In Susan Schreibman’s Digital Scholarly Editing, she states that ‘Digital scholarly editors are no longer bound by the constraints of the codex and the economics of print publication.’
Schreibman is suggesting that when a text is transcribed from a codex to a digital edition, or is simply born a digital edition to begin with, it is freed from the restrictions it suffers as a physical edition. My own previous study into physical and digital editions of the same text, particularly with Reynard the Fox, concurs with the idea that digital editions are liberated from these restrictions. Digital editions are cheaper, perhaps even free, to make, thus freeing them from the financial restrictions of print publication. They are also easier to navigate, search, and access, due to the use of hyperlinks, encoding and the immense audience of the internet. The digital text is liberated from the spatial restrictions enforced upon a codex, in that it takes up no physical space at all, and any errors that are made in a digital edition can be easily rectified, something which I have already experienced, through study of Reynard the Fox, is not the case with a codex.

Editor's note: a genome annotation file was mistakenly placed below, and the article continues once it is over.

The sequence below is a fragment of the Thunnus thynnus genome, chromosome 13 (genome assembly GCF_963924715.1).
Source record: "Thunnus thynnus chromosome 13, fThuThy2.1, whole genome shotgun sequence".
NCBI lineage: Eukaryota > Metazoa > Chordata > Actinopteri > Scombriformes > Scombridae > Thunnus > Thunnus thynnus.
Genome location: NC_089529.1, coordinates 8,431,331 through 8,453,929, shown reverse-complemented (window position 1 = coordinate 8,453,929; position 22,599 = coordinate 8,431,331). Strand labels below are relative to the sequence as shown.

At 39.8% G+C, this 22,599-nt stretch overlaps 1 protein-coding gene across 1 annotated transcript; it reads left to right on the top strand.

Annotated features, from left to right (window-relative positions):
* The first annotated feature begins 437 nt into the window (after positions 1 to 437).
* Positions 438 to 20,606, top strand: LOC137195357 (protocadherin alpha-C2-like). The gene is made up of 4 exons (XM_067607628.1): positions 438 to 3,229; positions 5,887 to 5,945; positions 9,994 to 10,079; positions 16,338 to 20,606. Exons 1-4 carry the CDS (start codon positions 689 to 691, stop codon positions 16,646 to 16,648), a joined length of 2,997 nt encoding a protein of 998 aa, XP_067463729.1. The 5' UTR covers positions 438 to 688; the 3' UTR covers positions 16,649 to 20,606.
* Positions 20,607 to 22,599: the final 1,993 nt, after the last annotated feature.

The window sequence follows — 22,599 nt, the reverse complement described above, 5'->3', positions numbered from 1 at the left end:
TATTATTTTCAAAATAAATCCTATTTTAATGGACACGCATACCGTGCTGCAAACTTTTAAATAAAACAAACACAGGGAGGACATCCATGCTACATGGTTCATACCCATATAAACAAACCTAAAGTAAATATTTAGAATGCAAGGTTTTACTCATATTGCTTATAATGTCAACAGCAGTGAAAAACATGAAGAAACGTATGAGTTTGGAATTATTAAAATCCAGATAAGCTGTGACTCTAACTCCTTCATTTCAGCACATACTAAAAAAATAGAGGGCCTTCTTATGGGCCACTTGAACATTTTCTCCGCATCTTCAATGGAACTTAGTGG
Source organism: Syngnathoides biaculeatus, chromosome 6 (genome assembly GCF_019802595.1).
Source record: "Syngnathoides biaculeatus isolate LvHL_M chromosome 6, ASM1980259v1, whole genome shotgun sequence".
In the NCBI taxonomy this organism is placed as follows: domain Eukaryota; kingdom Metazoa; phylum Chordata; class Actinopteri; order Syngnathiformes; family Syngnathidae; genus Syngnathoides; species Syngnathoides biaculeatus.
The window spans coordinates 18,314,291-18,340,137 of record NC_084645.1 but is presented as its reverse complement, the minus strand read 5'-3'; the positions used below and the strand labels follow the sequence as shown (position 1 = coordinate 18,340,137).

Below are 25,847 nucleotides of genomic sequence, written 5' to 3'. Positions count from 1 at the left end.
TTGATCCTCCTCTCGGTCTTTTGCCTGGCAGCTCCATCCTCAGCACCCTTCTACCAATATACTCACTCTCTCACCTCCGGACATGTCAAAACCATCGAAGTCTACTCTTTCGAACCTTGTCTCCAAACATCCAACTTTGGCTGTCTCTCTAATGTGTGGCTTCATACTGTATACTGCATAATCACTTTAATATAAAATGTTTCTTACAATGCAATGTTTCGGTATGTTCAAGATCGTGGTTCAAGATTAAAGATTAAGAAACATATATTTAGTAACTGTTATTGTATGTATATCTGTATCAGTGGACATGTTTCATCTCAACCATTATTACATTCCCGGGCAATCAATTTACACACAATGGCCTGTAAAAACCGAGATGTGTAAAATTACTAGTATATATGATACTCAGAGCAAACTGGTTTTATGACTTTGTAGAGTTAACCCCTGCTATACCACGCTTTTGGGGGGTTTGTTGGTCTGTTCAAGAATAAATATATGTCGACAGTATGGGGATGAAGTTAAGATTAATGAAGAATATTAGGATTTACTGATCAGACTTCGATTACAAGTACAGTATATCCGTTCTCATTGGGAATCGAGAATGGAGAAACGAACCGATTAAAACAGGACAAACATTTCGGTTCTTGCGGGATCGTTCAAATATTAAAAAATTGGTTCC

My essay will be arguing that, despite there being minor restrictions present in digital editions of texts which are not problematic in the physical, the majority of the constraints of the codex, as well as the problems with the economics of print publication, are abolished when a text is created digitally. Through the use of type, print, accessibility and navigation problems found in bound versions of Reynard the Fox, I will be considering whether these same problems are still present in the digital version, thus striving to confirm Schreibman’s assertion.